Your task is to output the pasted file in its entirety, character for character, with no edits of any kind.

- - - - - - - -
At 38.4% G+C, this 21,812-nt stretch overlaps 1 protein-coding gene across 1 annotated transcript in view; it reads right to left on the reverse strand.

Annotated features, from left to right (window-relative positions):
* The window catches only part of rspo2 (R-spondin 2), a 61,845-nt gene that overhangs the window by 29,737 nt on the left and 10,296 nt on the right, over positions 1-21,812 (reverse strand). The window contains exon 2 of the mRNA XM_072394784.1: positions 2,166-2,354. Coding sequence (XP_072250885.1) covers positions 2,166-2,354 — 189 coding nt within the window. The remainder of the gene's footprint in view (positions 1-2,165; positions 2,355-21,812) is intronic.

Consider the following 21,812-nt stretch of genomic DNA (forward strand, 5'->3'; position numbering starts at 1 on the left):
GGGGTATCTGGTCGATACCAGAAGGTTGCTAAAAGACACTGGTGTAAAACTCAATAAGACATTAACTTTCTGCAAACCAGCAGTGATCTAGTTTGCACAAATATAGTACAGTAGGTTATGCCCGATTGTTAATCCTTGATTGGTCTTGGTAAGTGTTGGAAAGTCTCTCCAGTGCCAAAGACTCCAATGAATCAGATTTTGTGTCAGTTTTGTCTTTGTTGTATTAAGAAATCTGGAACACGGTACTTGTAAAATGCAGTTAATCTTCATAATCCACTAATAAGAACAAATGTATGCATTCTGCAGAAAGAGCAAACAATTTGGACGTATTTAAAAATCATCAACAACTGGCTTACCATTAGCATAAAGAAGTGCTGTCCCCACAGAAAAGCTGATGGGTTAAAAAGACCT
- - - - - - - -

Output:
At 38.4% G+C, this 21,812-nt stretch overlaps 1 protein-coding gene across 1 annotated transcript in view; it reads right to left on the reverse strand.

Annotated features, from left to right (window-relative positions):
* The window catches only part of rspo2 (R-spondin 2), a 61,845-nt gene that overhangs the window by 29,737 nt on the left and 10,296 nt on the right, over positions 1-21,812 (reverse strand). The window contains exon 2 of the mRNA XM_072394784.1: positions 2,166-2,354. Coding sequence (XP_072250885.1) covers positions 2,166-2,354 — 189 coding nt within the window. The remainder of the gene's footprint in view (positions 1-2,165; positions 2,355-21,812) is intronic.

Consider the following 21,812-nt stretch of genomic DNA (forward strand, 5'->3'; position numbering starts at 1 on the left):
GGGGTATCTGGTCGATACCAGAAGGTTGCTAAAAGACACTGGTGTAAAACTCAATAAGACATTAACTTTCTGCAAACCAGCAGTGATCTAGTTTGCACAAATATAGTACAGTAGGTTATGCCCGATTGTTAATCCTTGATTGGTCTTGGTAAGTGTTGGAAAGTCTCTCCAGTGCCAAAGACTCCAATGAATCAGATTTTGTGTCAGTTTTGTCTTTGTTGTATTAAGAAATCTGGAACACGGTACTTGTAAAATGCAGTTAATCTTCATAATCCACTAATAAGAACAAATGTATGCATTCTGCAGAAAGAGCAAACAATTTGGACGTATTTAAAAATCATCAACAACTGGCTTACCATTAGCATAAAGAAGTGCTGTCCCCACAGAAAAGCTGATGGGTTAAAAAGACCT